, The New York Times announced on July 18, 2006, that it would be narrowing the size of its paper by one and a half inches. In an era of dwindling circulation and significant advertising revenue losses for most print versions of American newspapers, the move, which was also announced would result in a 5 percent reduction in news coverage, would have a target savings of $12 million a year for the paper. The change from the traditional 54 inches (1.4 m) broadsheet style to a more compact 48-inch web width was addressed by both Executive Editor Bill Keller and The New York Times President Scott Heekin-Canedy in memos to the staff. Keller defended the "more reader-friendly" move indicating that in cutting out the "flabby or redundant prose in longer pieces" the reduction would make for a better paper. Similarly, Keller confronted the challenges of covering news with "less room" by proposing more "rigorous editing" and promised an ongoing commitment to "hard-hitting, ground-breaking journalism". The official change went into effect on August 6, 2007.

The New York Times printed a display advertisement on its first page on January 6, 2009, breaking tradition at the paper. The advertisement for CBS was in color and was the entire width of the page. The newspaper promised it would place first-page advertisements on only the lower half of the page.

Reputation and awards


It maintains bureaus across a large platform of politically and socially important locations. The New York Times has established links regionally with 16 bureaus in New York State, nationally, with 11 bureaus within the United States, and globally, with 26 foreign news bureaus.

The recipient of 106 Pulitzer Prizes, The New York Times won three awards in the 2010 version of the proceedings. Sheri Fink was awarded the best investigative report; given for her piece on the reaction and dedication of a hospital after Hurricane Katrina. Michael Moss was recognised for his contribution to explanatory reporting and ensuing policy, given for his coverage of the trials experienced a young salmonella
Salmonella
Salmonella is a genus of rod-shaped, Gram-negative, non-spore-forming, predominantly motile enterobacteria with diameters around 0.7 to 1.5 µm, lengths from 2 to 5 µm, and flagella which grade in all directions . They are chemoorganotrophs, obtaining their energy from oxidation and reduction...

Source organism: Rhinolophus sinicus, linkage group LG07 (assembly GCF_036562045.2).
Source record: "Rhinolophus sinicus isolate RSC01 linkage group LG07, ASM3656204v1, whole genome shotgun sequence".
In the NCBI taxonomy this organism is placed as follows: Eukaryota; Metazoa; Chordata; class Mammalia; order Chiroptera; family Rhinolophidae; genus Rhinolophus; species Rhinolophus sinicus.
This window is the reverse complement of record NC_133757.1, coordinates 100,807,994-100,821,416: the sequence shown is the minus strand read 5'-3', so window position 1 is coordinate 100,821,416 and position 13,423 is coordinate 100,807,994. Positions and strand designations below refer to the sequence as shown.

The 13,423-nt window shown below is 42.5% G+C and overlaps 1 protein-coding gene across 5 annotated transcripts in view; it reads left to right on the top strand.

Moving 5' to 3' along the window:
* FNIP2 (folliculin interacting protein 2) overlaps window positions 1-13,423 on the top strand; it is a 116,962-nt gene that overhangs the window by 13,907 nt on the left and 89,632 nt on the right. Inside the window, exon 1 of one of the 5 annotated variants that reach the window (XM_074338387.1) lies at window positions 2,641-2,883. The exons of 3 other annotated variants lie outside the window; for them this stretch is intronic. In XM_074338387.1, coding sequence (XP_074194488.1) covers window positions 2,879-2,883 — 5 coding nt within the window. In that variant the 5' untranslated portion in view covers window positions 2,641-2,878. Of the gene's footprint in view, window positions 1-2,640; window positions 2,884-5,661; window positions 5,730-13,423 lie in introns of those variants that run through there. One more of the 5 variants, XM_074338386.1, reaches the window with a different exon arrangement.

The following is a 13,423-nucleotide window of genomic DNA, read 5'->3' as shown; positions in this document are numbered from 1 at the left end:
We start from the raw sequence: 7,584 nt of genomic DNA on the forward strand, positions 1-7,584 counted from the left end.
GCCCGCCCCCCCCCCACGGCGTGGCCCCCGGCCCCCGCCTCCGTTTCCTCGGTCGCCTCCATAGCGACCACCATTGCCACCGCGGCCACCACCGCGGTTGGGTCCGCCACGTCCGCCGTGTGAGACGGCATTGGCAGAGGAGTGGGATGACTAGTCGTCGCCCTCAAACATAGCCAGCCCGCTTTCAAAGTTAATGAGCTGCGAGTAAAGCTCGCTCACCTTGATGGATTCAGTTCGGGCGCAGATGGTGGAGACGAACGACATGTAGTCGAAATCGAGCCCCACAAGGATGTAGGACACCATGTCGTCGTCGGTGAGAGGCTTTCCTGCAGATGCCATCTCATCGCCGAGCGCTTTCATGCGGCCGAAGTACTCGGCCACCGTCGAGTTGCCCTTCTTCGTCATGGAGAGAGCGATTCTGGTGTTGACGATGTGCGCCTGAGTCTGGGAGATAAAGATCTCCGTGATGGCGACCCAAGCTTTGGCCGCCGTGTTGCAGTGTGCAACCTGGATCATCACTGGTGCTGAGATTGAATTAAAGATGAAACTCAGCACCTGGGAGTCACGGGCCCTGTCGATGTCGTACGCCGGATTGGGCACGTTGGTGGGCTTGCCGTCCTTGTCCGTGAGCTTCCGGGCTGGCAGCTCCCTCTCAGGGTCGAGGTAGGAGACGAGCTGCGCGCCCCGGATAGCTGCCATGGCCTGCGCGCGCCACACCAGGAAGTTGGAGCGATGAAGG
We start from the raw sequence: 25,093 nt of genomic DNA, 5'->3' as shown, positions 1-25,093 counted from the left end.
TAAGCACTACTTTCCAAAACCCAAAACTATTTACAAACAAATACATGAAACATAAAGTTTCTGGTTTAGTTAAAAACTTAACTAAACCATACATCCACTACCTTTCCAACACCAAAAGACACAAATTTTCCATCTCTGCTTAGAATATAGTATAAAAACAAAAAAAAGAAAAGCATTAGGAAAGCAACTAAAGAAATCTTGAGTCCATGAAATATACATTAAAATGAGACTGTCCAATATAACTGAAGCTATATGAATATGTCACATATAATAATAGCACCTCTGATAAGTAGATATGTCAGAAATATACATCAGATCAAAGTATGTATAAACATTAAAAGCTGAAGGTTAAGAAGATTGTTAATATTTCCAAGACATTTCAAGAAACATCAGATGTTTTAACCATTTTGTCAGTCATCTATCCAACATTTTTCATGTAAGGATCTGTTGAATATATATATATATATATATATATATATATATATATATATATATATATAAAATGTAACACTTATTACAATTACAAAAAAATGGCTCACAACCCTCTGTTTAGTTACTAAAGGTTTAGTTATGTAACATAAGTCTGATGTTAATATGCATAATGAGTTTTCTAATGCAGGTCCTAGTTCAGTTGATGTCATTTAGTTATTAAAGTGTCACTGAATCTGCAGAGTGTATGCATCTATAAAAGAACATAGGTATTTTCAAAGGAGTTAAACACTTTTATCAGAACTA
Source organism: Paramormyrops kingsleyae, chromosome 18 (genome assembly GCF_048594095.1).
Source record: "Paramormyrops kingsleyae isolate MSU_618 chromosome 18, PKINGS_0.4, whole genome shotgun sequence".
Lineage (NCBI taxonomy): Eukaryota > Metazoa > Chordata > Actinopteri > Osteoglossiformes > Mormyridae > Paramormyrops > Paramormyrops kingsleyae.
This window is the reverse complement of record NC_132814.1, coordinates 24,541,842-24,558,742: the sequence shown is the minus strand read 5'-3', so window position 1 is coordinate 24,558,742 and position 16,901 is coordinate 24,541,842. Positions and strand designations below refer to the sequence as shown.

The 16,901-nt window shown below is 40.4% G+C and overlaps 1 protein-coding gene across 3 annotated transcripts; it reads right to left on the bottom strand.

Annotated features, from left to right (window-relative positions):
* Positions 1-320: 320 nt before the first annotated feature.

victim paralysed by E. coli. His article led to significant changes in federal regulation on the matter. Matt Richtel was also credited for his article on the dangerous effects of using a cellphone while driving.

Web presence


The New York Times has had a strong presence on the Web since 1996, and has been ranked one of the top Web sites. Accessing some articles requires registration, though this could be bypassed in some cases through Times RSS
RSS (file format)
RSS is a family of web feed formats used to publish frequently updated works—such as blog entries, news headlines, audio, and video—in a standardized format...

 feeds. The website had 555 million pageviews in March 2005. The domain nytimes.com attracted at least 146 million visitors annually by 2008 according to a Compete.com
Compete.com
Compete.com is a web traffic analysis service of Compete, Inc. which operates in the United States and publishes the approximate number of global visitors to the top 1,000,000 web sites in the world...

 study. The New York Times Web site ranks 59th by number of unique visitors, with over 20 million unique visitors in March 2009 making it the most visited newspaper site with more than twice the number of unique visitors as the next most popular site. Also, , nytimes.com produced 22 of the 50 most popular newspaper blogs.

In September 2005, the paper decided to begin subscription-based service for daily columns in a program known as TimesSelect, which encompassed many previously free columns. Until being discontinued two years later, TimesSelect cost $7.95 per month or $49.95 per year, though it was free for print copy subscribers and university students and faculty. To work around this, bloggers often reposted TimesSelect material, and at least one site once compiled links of reprinted material. On September 17, 2007, The New York Times announced that it would stop charging for access to parts of its Web site, effective at midnight the following day, reflecting a growing view in the industry that subscription fees cannot outweigh the potential ad revenue from increased traffic on a free site. In addition to opening almost the entire site to all readers, The New York Times news archives from 1987 to the present are available at no charge, as well as those from 1851 to 1922, which are in the public domain. Access to the Premium Crosswords section continues to require either home delivery or a subscription for $6.95 per month or $39.95 per year. Times columnists including Nicholas Kristof and Thomas Friedman